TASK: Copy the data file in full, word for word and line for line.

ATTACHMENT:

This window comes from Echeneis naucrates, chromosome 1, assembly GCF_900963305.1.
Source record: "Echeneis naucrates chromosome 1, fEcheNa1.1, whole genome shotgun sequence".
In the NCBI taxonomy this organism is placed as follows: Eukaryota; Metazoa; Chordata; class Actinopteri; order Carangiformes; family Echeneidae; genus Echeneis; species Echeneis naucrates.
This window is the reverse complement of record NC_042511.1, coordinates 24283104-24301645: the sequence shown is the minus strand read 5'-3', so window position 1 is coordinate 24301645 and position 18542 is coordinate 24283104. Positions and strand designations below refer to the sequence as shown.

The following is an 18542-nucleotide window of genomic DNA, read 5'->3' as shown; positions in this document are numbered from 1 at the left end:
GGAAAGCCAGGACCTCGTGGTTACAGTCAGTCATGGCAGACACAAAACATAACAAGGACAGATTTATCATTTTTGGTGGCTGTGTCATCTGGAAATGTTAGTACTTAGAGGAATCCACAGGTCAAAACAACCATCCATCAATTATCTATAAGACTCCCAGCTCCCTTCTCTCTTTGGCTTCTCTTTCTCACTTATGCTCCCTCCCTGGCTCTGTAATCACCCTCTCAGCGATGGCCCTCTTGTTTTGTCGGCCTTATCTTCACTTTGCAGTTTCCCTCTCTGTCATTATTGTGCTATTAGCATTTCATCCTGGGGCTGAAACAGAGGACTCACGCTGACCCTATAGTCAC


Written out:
This window comes from Echeneis naucrates, chromosome 1, assembly GCF_900963305.1.
Source record: "Echeneis naucrates chromosome 1, fEcheNa1.1, whole genome shotgun sequence".
In the NCBI taxonomy this organism is placed as follows: Eukaryota; Metazoa; Chordata; class Actinopteri; order Carangiformes; family Echeneidae; genus Echeneis; species Echeneis naucrates.
This window is the reverse complement of record NC_042511.1, coordinates 24283104-24301645: the sequence shown is the minus strand read 5'-3', so window position 1 is coordinate 24301645 and position 18542 is coordinate 24283104. Positions and strand designations below refer to the sequence as shown.

The following is an 18542-nucleotide window of genomic DNA, read 5'->3' as shown; positions in this document are numbered from 1 at the left end:
GGAAAGCCAGGACCTCGTGGTTACAGTCAGTCATGGCAGACACAAAACATAACAAGGACAGATTTATCATTTTTGGTGGCTGTGTCATCTGGAAATGTTAGTACTTAGAGGAATCCACAGGTCAAAACAACCATCCATCAATTATCTATAAGACTCCCAGCTCCCTTCTCTCTTTGGCTTCTCTTTCTCACTTATGCTCCCTCCCTGGCTCTGTAATCACCCTCTCAGCGATGGCCCTCTTGTTTTGTCGGCCTTATCTTCACTTTGCAGTTTCCCTCTCTGTCATTATTGTGCTATTAGCATTTCATCCTGGGGCTGAAACAGAGGACTCACGCTGACCCTATAGTCAC